Whether you like it or not, Facebook has some uses. In a Facebook group I’m a part of, people asked whether you could use car engine oil in a motorcycle. It kicks off the never-ending rants of Facebook experts who offer responses ranging from “It’ll be fine, it’s only a drop” to “No.” Brilliant comedy, but does it really work, and can you use
Test results for Pirelli’s new Diablo Rosso 4 tires!
Regrettably, not all oils are made equal. As you wouldn’t pour gallons of olive oil into the filler, you also wouldn’t fry bacon in ATF oil. Despite the fact that they are all oils, each one differs in chemical composition, thickness, and properties.
I need engine oil, but why?
Oil has long been employed as a lubricant. The first people to use it were the ancient Greeks and Romans, who used olive oil to lather up before bed. In addition, oils helped move heavy objects like large stones, and animal fats were used to grease chariot axles. Up until the first oil well was successfully drilled in 1859, all lubricants were made of animal and plant-based oils. Oil change on a motorcycle
On a motorcycle, this is most likely THE easiest task!
Since then, various levels of refinement and additives have been used to successfully create lubricants from raw oil. These additives can do many things, like make lubricants last longer, reduce friction even more, or make it easier for lubricants to stick to surfaces.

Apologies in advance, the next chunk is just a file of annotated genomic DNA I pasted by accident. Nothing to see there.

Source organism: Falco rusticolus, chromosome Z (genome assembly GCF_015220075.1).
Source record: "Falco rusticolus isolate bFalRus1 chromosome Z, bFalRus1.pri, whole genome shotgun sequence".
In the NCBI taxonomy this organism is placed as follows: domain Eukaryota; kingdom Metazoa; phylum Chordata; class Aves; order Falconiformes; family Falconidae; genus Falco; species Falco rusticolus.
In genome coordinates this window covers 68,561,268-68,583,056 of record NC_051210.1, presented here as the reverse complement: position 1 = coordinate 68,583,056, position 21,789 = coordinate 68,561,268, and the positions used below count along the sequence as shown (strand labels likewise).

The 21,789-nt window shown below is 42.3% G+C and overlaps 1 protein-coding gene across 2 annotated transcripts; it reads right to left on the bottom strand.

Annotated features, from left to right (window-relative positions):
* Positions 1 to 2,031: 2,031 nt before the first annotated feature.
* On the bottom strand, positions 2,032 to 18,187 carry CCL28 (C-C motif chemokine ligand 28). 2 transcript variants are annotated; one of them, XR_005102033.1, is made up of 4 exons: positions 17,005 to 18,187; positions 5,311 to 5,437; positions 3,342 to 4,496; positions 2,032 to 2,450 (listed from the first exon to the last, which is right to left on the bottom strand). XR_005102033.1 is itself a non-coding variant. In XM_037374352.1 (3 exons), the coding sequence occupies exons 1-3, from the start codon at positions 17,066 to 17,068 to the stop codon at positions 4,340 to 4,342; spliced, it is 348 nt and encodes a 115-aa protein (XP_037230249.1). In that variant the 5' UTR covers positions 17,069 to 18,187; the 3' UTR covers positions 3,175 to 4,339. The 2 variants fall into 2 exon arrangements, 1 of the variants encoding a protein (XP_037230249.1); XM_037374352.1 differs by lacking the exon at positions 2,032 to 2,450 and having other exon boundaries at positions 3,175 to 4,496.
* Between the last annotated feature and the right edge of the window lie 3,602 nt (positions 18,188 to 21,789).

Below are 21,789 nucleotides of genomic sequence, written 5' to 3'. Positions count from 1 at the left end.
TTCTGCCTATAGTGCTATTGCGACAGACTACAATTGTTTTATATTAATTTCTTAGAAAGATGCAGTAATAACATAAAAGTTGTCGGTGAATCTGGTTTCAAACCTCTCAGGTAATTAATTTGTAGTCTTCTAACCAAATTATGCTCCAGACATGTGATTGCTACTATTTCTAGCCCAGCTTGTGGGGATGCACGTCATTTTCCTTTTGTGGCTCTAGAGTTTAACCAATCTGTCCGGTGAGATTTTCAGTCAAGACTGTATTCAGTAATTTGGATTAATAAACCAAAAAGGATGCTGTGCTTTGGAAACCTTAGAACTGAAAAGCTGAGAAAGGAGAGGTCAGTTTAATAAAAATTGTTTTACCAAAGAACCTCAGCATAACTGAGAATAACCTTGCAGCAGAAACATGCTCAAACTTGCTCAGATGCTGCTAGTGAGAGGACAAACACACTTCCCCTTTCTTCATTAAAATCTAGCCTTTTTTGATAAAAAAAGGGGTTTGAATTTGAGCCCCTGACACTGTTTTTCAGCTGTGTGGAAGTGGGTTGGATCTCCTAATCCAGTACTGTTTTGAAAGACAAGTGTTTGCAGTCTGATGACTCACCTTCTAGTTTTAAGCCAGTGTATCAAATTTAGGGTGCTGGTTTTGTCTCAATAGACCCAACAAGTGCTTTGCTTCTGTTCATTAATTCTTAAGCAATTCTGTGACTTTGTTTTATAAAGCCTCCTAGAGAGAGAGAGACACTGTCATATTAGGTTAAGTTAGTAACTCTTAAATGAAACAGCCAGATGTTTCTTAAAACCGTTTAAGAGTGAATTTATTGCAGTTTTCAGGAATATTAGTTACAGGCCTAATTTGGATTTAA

Can I use motorcycle oil in a car?
A lubricant is used in numerous ways inside an engine. Oil lessens friction, but it can also serve as a cooling agent by wicking away heat. It becomes challenging with motorcycles. In order to achieve the least amount of friction, car oil contains additives. As a result, wear is decreased and MPG is increased.
The majority of motorcycles employ a wet clutch system, which cools the clutch using engine oil. Oil plays a significant role in the feel and effectiveness of the clutch in addition to cooling it.
When the wrong oil is used, the clutch plates can slip excessively, reducing the transmission of power. Anti-friction additives found in car engine oil will make a motorcycle clutch slip. It would be different if the clutch and engine drew from separate sources, but regrettably they share the same system, necessitating the use of a motorcycle-specific oil.
Which is superior mineral oil or synthetic oil?
Again, not every oil is created equally. Even using different grades and types for various intervals or purposes is possible on occasion. Just so perplexing! One engine may suggest one oil for initial running and a different oil for after the engine has been broken in. In the age-old debate between synthetic and mineral oils, even the middle ground of semi-synthetic is still up for debate.
Mineral versus synthetic oil
For an Indian motorcycle, mineral oil versus synthetic oil
You can imagine that synthetic oils are man-made. As a result, consistency, quality, and purity are guaranteed, free from any artificial or natural contaminants. Mineral oils are organic because they come from the earth and have been cleaned, but they may still have traces of pollution.
Despite this potential contamination, mineral oil occasionally serves as the foundation for synthetic formula oils. This usually isn’t a problem because it takes time and care to remove contaminants when making synthetic oils, which can be thorough.